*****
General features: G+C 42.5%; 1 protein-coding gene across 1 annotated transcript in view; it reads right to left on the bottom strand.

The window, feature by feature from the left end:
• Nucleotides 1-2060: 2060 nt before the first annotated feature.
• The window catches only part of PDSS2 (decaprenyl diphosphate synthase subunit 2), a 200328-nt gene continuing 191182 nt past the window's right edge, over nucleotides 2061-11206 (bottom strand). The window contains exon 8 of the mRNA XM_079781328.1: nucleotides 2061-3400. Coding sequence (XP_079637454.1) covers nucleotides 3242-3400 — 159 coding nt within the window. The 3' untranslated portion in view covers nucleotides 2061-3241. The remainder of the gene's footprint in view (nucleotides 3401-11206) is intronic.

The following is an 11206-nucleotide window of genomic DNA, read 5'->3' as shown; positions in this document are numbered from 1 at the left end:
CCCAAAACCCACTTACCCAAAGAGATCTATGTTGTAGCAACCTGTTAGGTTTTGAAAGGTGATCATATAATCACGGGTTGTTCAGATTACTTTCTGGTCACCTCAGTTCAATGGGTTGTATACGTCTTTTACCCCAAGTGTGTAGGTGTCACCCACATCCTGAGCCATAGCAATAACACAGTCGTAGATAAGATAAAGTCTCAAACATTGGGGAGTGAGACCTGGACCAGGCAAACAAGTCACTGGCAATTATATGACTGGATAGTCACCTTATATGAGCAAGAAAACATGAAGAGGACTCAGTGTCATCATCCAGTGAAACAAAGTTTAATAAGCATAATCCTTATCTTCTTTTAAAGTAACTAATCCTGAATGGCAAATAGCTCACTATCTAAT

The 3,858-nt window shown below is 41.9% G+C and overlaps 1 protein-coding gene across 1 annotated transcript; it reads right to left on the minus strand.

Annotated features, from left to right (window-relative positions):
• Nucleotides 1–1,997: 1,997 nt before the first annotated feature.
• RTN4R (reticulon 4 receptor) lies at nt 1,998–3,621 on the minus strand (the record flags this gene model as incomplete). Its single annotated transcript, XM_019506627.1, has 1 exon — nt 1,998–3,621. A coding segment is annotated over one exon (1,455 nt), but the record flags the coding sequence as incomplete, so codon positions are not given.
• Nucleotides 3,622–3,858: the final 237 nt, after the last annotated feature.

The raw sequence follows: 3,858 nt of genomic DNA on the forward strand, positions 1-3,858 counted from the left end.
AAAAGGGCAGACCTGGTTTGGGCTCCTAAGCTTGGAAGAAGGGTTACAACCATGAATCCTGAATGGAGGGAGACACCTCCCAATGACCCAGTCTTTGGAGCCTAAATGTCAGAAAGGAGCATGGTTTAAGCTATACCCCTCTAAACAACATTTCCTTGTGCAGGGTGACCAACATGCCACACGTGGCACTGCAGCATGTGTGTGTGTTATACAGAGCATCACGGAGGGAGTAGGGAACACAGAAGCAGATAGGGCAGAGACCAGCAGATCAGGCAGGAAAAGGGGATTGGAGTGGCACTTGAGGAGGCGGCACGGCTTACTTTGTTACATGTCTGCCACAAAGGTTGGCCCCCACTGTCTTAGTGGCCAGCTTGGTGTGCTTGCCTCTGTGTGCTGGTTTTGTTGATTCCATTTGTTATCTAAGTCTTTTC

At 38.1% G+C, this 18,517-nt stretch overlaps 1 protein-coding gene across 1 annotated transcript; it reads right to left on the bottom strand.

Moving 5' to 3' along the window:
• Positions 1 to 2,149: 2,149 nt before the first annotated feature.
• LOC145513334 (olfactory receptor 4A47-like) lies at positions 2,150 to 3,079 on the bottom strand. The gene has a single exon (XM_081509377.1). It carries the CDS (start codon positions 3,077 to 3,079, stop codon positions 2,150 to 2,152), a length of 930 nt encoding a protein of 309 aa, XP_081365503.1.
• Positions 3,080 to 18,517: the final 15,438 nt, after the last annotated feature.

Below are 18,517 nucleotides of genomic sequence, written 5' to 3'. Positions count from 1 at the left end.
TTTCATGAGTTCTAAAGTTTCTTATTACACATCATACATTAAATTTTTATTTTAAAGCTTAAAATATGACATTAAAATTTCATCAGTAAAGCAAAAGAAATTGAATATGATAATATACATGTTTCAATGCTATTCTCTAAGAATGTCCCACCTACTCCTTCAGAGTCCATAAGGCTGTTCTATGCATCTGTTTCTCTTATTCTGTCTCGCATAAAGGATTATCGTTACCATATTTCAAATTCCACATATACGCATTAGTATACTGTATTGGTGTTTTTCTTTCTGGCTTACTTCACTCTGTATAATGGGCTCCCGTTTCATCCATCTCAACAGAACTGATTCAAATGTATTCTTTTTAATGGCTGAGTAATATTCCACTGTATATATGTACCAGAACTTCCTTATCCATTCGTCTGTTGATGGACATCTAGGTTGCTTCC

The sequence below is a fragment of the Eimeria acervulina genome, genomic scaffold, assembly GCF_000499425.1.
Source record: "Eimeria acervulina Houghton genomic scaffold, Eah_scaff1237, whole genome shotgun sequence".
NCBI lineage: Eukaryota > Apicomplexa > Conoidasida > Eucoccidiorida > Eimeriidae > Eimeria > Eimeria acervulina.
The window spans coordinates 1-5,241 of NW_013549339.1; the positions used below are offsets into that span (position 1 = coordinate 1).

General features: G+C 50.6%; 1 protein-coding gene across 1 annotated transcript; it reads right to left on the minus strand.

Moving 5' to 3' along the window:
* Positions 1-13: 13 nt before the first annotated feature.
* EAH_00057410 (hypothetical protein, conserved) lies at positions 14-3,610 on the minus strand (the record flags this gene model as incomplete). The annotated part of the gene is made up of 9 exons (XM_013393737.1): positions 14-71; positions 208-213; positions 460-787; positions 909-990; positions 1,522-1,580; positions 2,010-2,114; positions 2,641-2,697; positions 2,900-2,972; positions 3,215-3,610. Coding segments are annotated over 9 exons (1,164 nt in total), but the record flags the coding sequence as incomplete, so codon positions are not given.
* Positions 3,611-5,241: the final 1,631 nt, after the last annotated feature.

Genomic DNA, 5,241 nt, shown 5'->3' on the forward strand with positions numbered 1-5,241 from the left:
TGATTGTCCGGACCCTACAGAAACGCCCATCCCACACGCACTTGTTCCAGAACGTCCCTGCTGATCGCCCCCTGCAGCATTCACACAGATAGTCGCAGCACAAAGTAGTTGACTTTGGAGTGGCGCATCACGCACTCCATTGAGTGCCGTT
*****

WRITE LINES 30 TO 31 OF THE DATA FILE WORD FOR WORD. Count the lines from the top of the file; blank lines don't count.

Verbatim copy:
Genomic DNA, 5,241 nt, shown 5'->3' on the forward strand with positions numbered 1-5,241 from the left:
TGATTGTCCGGACCCTACAGAAACGCCCATCCCACACGCACTTGTTCCAGAACGTCCCTGCTGATCGCCCCCTGCAGCATTCACACAGATAGTCGCAGCACAAAGTAGTTGACTTTGGAGTGGCGCATCACGCACTCCATTGAGTGCCGTT